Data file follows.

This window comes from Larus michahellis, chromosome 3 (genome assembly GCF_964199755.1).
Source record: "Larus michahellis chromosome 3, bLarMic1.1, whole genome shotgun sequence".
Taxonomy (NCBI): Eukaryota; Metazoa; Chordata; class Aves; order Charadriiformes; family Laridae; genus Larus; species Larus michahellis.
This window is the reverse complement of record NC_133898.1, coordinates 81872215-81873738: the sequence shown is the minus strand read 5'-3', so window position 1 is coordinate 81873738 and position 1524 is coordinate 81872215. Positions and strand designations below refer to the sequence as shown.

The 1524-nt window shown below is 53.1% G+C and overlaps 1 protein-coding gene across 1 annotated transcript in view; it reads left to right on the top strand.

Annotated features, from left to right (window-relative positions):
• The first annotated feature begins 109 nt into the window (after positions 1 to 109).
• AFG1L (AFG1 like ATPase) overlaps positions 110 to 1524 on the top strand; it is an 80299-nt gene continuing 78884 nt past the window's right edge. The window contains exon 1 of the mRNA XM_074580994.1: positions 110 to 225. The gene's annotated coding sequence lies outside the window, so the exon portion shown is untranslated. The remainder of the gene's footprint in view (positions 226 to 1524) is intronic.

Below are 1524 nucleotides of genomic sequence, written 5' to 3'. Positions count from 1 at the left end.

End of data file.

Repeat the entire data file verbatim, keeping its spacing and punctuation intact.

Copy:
This window comes from Larus michahellis, chromosome 3 (genome assembly GCF_964199755.1).
Source record: "Larus michahellis chromosome 3, bLarMic1.1, whole genome shotgun sequence".
Taxonomy (NCBI): Eukaryota; Metazoa; Chordata; class Aves; order Charadriiformes; family Laridae; genus Larus; species Larus michahellis.
This window is the reverse complement of record NC_133898.1, coordinates 81872215-81873738: the sequence shown is the minus strand read 5'-3', so window position 1 is coordinate 81873738 and position 1524 is coordinate 81872215. Positions and strand designations below refer to the sequence as shown.

The 1524-nt window shown below is 53.1% G+C and overlaps 1 protein-coding gene across 1 annotated transcript in view; it reads left to right on the top strand.

Annotated features, from left to right (window-relative positions):
• The first annotated feature begins 109 nt into the window (after positions 1 to 109).
• AFG1L (AFG1 like ATPase) overlaps positions 110 to 1524 on the top strand; it is an 80299-nt gene continuing 78884 nt past the window's right edge. The window contains exon 1 of the mRNA XM_074580994.1: positions 110 to 225. The gene's annotated coding sequence lies outside the window, so the exon portion shown is untranslated. The remainder of the gene's footprint in view (positions 226 to 1524) is intronic.

Below are 1524 nucleotides of genomic sequence, written 5' to 3'. Positions count from 1 at the left end.